Fig. 6 is a vertical fragmentary section through one of the contact-receiving openings to show the form of the opening;

Fig. 7 is a side elevation of one of the socket contacts per se; i

Fig. 8 is a front elevation of the socket contact shown in Fig. '7; and

Fig. 9 is a section taken along the line 9-9 of Fig. 8.

Referring to the drawing I have shown a preferred socket assembly of the type adapted for electrical cooperation with a vacuum tube of a radio set. The assembly comprises an insulating base I, having a central opening 2 for receiving a guide-pin of a vacuum tube (not shown), as will be understood by those skilled in the art. The base has a number of contact-receiving openings 3 disposed in an annular series around the aperture 2. A number of socket contacts 4 are carried by the insulating base and seated within the openings 3 thereof. In Figs. 1 and 2 one of the socket contacts is omitted to show more clearly the construction of the contact-receiving openings 3. A saddle member 5 is provided as part of the assembly for securing the socket to the radio chassis (not shown).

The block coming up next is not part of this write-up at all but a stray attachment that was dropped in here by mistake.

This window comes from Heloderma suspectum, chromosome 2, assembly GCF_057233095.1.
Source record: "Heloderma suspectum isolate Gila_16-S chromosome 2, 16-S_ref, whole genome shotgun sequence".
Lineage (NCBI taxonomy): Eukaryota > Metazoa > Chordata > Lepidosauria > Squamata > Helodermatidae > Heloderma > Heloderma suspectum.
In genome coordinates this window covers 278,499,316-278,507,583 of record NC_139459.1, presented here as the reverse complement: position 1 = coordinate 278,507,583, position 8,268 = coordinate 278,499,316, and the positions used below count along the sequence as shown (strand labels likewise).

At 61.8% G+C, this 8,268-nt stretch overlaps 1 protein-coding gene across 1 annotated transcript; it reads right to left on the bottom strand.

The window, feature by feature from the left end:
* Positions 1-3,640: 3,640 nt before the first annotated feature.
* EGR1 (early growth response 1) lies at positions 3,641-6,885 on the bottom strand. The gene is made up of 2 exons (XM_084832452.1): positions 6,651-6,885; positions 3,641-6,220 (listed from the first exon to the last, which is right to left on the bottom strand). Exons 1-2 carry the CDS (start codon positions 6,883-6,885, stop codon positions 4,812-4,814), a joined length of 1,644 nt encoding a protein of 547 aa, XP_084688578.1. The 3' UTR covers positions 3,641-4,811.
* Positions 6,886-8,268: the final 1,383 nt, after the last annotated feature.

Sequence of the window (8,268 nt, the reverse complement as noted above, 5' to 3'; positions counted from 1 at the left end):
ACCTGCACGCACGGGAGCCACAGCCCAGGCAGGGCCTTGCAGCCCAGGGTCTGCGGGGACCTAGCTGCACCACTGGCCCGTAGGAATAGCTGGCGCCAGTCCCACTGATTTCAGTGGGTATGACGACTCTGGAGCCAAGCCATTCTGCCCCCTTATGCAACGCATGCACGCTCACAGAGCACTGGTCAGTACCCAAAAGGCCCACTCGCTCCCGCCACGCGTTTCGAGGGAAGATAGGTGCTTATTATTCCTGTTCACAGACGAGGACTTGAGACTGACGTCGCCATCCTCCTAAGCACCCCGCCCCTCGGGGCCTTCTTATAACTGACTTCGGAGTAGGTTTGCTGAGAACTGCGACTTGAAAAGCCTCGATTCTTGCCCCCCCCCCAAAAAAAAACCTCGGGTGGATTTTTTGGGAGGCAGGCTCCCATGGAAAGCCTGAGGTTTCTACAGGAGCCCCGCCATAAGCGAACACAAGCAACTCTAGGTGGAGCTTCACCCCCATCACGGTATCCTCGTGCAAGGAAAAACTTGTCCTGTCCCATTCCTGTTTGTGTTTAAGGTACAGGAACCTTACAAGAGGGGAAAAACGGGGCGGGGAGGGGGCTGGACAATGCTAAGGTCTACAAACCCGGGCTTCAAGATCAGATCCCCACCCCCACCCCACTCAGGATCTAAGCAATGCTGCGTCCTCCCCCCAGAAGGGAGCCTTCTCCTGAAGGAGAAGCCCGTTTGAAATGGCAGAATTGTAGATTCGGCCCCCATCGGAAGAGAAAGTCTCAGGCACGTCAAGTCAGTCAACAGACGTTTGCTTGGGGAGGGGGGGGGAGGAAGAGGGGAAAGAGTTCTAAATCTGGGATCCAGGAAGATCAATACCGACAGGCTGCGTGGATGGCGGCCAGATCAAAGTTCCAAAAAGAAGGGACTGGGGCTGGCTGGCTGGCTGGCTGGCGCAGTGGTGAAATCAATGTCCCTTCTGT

The openings 3 are of novel construction and each provides an enlarged passage 6 which is preferably oval in shape, and has opposed curved wall portions 1 of smooth form. The passages 6 extend from the upper side 8 of the base a predetermined distance toward the lower side 9 of the base to permit the socket contact to be seated beneath the plane of the upper side in final assembly of the parts. A slot l0 extends from the lower end of the passage 6 through the lower side 9 of the base. The slot l0, when viewed from the lower side of the base, is arcuate or non-straight in form, as shown in Fig. 2, and the vertical plane of the slot lies adjacent and generally parallel to the curved wall portion 1 of the passage 6 nearest the center of the base I for a purpose to be described.